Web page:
Keith McCafferty
Keith McCafferty

Congratulations, your child has passed hunter education and has a solid grounding in safety and ethics. Now what? There’s so much more to learn, and the next steps are critical; as many as one-third of those who finish the class don’t hunt the next year. If your young charge is all cammied up with no place to go, check out these state and private programs. -Philip Bourjaily

[BRACKET “Youth Hunts:”]
Get them hooked on hunting at its best
In my home state of Iowa, kids used to start deer hunting by tagging along with the adults in the cold of the December shotgun season, traditionally a party-hunting, lead-slinging free-for-all. Now, Iowa holds a youth season in late September. The success rate runs near 50 percent, and hunter-satisfaction rates are even higher. Youth hunts are held across the country and let kids take center stage in a calm, controlled environment, and they’re all about having fun. Besides special statewide seasons for a variety of game open to kids accompanied by unarmed adults, there are also limited-draw youth hunts on selected wildlife management areas. Contact your state’s Department of Natural Resources for options (

[BRACKET “Competitive Shooting:”]
Set their sights on trophies
Sparking an interest in marksmanship is generally not hard to do. The challenge is to maintain it over time. Competitions like these can do the trick:

  • 4-H Shooting Sports (304-629-1809; has grown so big it has become a stand-alone program with 300,000 participants in 50 states. You don’t have to raise a pig or make a quilt to be eligible. As many as 300 young shooters attend the 4-H National Invitational for archery, rifle, shotgun, pistol, small-bore pistol, air rifle, and hunting-skills competitions.
  • The Daisy/U.S. Jaycees Shooting Education and Competition (U.S. Jaycees: 800-529-2337;; and Daisy: 800-643-3458; sponsors local competitions for 250,000 kids between the ages of 10 and 14, leading up to the International BB Gun Championships, a three-position (standing, kneeling, prone) event shot with BB guns at 5 meters and air rifles at 10 meters.
  • The Civilian Marksmanship Program (419-635-2141; administers three-position 10-meter air-gun matches for teams sponsored by American Legion posts; the Army, Navy, and Marine Corps Junior Reserve Officers Training Corps; the National Guard Marksmanship Unit; Boy Scouts of America Venturing crews; 4-H Shooting Sports; and the USA Shooting Olympic program.
  • The Scholastic Clay Target Championships (203-426-1320;, run by the National Shooting Sports Foundation, organizes trap, skeet, and sporting clays teams by school. With coaching from adult volunteers, 5,000 kids from 40 states compete seriously at the state and national levels.
  • The NRA Marksmanship Qualification Program (703-267-1505; lets shooters of all ages work individually, at their own pace, to earn patches up to an “expert” level in a variety of shooting disciplines.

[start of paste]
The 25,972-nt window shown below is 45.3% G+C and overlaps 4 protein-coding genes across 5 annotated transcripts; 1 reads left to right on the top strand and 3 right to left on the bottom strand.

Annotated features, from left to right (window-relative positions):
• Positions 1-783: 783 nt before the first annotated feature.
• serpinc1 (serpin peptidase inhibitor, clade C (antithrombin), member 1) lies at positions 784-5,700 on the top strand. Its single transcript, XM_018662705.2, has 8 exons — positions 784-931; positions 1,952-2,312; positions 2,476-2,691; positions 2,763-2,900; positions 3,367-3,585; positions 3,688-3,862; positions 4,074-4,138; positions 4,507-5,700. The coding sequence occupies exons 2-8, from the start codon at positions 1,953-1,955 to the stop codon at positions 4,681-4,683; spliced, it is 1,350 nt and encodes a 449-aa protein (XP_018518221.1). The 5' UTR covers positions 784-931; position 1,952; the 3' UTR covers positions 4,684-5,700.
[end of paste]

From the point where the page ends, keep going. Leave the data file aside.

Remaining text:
[BRACKET “Summer Camps:”]
Where kids become outdoorsmen
They exist for music, debate, weight loss, and golf-why not hunting? Many fish and game departments sponsor camps in conjunction with state chapters of the National Wildlife Federation, and a number of hunters’ groups hold their own. Here are soome of the best:

  • Safari Club International’s Apprentice Hunter Program (800-377-5399; is a one-week course in hunting skills, field dressing, and gun care that culminates in an actual hunt for an exotic deer or Corsican ram. Currently, SCI runs the camps at two locations: Three Rivers, Michigan ($1,200), and Del Rio, Texas ($995; $895 for members). State SCI chapters can provide scholarships.
  • The Upland Bird Hunting Camp (218-682-2325;, held at the Deep Portage Conservation Reserve in Hackensack, Minnesota, is sponsored by the Ruffed Grouse Society and Pheasants Forever. Campers take daily wingshooting practice and learn lessons in outdoor cooking, dog training, and bird habits and habitats. The six-day program costs $385.
  • Minnesota Deer Hunters Association Camps (800-450-3337; cover deer hunting (shooting, archery, field dressing, big-game ecology, wildlife management, and other skills) from an introductory to an advanced level. The weeklong programs are held at four locations in the state, including at Deep Portage, for $385. The MDHA maintains a scholarship fund for needy campers.
  • NRA Whittington Adventure Camps (505-445-3615; teach pistol, rifle, shotgun, and muzzleloader skills, as well as orienteering, camp cooking, and trapping. Kids will burn lots of powder at the camp, held at the NRA’s Whittington Center in New Mexico. Most will shoot 1,500 rounds apiece in a two-week session that costs $850.
  • The South Carolina Waterfowl Association’s Camp Woodie (803-452-6001; holds 10 five-day sessions every summer, with instruction in conservation, calling, blind building, shooting, fishing, canoeing, and more for some 450 campers ages 8 and up. The fees are $300 for ages 8¿¿¿11 and $550 for 12¿¿¿16.